FW: So he was a traveling den of iniquity himself..."only moments before his arrival, Bess learned he was coming, rushed to the attic room, packed her things and decamped to the apartment of a girlfriend around the corner. Pete Seeger answered Lomax's knock and found him on the stoop, red-faced. ‘Where,' he boomed, ‘is my daughter?' Then Seeger directed him around the corner." It seems he was of the opinion that your companions were not very high class. Do you know how he might have developed that opinion?

BLH: Well, Father was an intellectual snob like most people of his age were at that time. He wanted me to be a college teacher and a Ph.D. and he wanted me to write the Great American Novel or something. He didn't want me to be running around the country with a bunch of ratty looking folk singers.

FW: So he was not your typical left wing folk singer.

BLH: No, heavens no. He voted for Republicans after Roosevelt died. In fact, I'm not even sure he voted for Roosevelt at first. He was very conservative.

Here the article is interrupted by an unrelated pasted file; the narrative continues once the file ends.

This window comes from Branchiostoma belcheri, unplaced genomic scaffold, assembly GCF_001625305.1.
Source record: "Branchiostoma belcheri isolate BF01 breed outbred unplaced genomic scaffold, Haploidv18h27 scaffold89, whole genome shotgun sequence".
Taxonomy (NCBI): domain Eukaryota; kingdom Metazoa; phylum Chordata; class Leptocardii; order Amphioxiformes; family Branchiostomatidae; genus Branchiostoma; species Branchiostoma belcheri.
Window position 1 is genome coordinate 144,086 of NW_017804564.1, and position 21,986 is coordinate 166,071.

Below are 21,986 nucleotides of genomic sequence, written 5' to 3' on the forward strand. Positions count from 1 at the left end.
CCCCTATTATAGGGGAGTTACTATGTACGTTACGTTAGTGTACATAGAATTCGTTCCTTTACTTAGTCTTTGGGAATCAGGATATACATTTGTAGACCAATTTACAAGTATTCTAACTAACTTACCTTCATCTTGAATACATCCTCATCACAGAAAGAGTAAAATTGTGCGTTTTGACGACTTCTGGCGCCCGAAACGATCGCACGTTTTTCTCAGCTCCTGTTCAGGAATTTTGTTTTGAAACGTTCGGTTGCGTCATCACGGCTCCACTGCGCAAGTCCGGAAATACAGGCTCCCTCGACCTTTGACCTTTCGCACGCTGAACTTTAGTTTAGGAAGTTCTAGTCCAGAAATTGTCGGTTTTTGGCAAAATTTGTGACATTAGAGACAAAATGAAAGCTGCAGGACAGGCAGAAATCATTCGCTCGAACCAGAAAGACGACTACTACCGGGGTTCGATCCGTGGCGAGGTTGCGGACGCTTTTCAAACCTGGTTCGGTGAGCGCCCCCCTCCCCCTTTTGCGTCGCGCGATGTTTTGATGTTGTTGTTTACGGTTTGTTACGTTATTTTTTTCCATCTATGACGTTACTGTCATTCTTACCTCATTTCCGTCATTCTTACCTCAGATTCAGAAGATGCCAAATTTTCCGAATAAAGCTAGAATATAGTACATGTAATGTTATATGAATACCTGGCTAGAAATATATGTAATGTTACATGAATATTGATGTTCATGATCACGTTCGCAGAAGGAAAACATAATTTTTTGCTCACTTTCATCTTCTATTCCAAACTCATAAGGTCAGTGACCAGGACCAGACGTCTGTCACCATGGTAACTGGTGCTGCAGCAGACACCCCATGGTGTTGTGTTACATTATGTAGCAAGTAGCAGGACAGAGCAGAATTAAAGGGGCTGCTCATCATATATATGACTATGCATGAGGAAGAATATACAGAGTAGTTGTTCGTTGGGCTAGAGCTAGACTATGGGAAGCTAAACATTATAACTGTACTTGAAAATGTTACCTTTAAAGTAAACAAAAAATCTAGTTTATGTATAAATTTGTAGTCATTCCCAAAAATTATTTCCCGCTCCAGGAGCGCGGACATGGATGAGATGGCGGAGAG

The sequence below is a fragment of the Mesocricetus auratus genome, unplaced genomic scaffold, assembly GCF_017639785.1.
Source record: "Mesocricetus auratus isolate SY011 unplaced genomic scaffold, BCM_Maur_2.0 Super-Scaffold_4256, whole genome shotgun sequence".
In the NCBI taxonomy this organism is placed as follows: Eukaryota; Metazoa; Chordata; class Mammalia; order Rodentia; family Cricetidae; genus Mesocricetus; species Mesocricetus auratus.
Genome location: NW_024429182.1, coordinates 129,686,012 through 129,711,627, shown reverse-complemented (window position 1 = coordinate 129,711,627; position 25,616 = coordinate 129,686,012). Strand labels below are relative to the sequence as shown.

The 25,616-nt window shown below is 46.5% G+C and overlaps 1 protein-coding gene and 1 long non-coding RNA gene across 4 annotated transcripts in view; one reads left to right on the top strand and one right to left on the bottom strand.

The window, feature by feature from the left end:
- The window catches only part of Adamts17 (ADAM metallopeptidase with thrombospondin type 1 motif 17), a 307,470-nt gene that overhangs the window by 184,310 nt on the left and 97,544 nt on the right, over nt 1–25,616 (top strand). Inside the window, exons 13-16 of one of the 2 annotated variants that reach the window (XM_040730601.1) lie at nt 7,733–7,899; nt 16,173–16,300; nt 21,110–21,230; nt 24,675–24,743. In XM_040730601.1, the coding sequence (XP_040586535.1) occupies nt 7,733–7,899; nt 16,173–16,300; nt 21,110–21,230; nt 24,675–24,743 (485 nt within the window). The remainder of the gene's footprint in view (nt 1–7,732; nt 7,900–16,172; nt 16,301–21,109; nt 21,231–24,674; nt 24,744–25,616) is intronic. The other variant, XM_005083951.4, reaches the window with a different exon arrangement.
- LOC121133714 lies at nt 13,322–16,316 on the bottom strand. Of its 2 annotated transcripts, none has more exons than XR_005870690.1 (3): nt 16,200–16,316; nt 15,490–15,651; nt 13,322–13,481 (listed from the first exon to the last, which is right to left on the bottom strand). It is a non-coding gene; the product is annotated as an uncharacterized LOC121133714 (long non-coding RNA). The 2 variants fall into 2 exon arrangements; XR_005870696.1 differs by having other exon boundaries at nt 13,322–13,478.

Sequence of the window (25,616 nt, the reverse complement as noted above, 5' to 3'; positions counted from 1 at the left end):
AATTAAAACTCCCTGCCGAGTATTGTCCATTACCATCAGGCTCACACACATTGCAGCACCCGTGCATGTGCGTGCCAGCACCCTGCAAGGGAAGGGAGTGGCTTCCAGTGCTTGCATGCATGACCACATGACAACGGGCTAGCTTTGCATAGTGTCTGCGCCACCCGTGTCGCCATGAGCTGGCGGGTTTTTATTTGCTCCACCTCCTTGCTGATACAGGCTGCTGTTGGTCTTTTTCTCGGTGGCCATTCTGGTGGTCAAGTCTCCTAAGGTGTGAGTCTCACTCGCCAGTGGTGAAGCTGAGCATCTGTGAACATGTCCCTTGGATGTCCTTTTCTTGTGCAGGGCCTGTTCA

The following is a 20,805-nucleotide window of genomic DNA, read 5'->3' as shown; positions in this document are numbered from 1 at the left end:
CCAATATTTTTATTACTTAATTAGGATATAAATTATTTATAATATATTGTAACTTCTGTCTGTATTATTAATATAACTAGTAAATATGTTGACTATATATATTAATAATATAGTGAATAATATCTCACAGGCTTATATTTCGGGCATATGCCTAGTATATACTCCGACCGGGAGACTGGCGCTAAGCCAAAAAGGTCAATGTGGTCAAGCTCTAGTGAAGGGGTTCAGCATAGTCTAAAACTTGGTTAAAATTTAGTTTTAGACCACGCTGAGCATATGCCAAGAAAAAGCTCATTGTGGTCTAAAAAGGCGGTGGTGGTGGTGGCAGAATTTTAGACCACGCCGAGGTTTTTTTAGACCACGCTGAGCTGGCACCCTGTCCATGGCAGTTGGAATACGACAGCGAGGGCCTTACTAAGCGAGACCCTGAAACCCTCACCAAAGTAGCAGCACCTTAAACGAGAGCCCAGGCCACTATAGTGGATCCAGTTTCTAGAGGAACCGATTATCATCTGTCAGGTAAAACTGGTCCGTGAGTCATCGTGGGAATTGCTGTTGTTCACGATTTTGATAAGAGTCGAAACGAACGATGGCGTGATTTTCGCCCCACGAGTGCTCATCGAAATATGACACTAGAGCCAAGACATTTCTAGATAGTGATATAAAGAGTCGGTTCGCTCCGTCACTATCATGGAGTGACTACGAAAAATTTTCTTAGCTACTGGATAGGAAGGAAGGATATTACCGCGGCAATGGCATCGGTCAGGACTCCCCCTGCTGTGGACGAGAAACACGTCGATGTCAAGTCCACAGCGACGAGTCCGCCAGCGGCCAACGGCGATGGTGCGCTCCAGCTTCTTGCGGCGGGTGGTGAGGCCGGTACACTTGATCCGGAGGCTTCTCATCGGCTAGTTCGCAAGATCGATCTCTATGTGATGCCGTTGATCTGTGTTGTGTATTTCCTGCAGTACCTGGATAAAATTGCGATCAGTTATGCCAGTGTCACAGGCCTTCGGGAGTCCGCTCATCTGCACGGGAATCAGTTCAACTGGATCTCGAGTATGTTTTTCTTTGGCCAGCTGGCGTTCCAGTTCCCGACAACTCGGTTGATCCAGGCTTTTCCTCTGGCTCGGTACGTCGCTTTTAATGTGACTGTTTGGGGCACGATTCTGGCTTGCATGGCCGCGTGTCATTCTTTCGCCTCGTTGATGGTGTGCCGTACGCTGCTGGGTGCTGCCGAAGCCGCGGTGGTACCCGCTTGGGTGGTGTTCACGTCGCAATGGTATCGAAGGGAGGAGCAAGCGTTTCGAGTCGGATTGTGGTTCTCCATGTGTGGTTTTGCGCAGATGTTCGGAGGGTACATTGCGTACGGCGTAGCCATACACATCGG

FW: So you and Alan became left-wingers out of teen-age rebellion against...

BLH: I don't think we rebelled so much as we insisted on doing it. We were very impressed by the left wing of that period. And everybody was really at that period...it was a groovy thing to do.

FW: A groovy thing to do?

BLH: Uh-huh, to be in that movement, and there were various parts of it, various factions of it, and they all argued, and disputed, and they fought.

FW: Did you learn to sing from your father?

BLH: No, no we just sang at home. I mean we sang as a family.

FW: Did your mother sing too?

BLH: Mm-hm.

FW: So it was just part of growing up?

BLH: Mm-hm. We sang in the car mostly. Car rides were very long and tedious in those days. You had to do something to keep your spirits up.

FW: Well, you must have been singing unusual songs because these were songs that had not been collected-like the cowboy songs that John Lomax...

BLH: Well, we sang...there was a bunch of family songs we sang. They've since been put in various books. Actually father's repertoire included a lot of black spirituals. I think there must have been black churches around there, because he knew several very good ones which we got to sing with him. And then he knew a lot of songs that came out of the singing school movement, which was active when he was a young man. I'm sure he went to several of them.

FW: Was he a professor of English in Austin?

BLH: No he was not. He was the Registrar for the University of Texas.

FW: Oh, really?

BLH: He never got anything beyond a BA degree.

FW: I understand that he tried to get the English department at the University of Texas at Austin to help pay for his cowboy song collecting.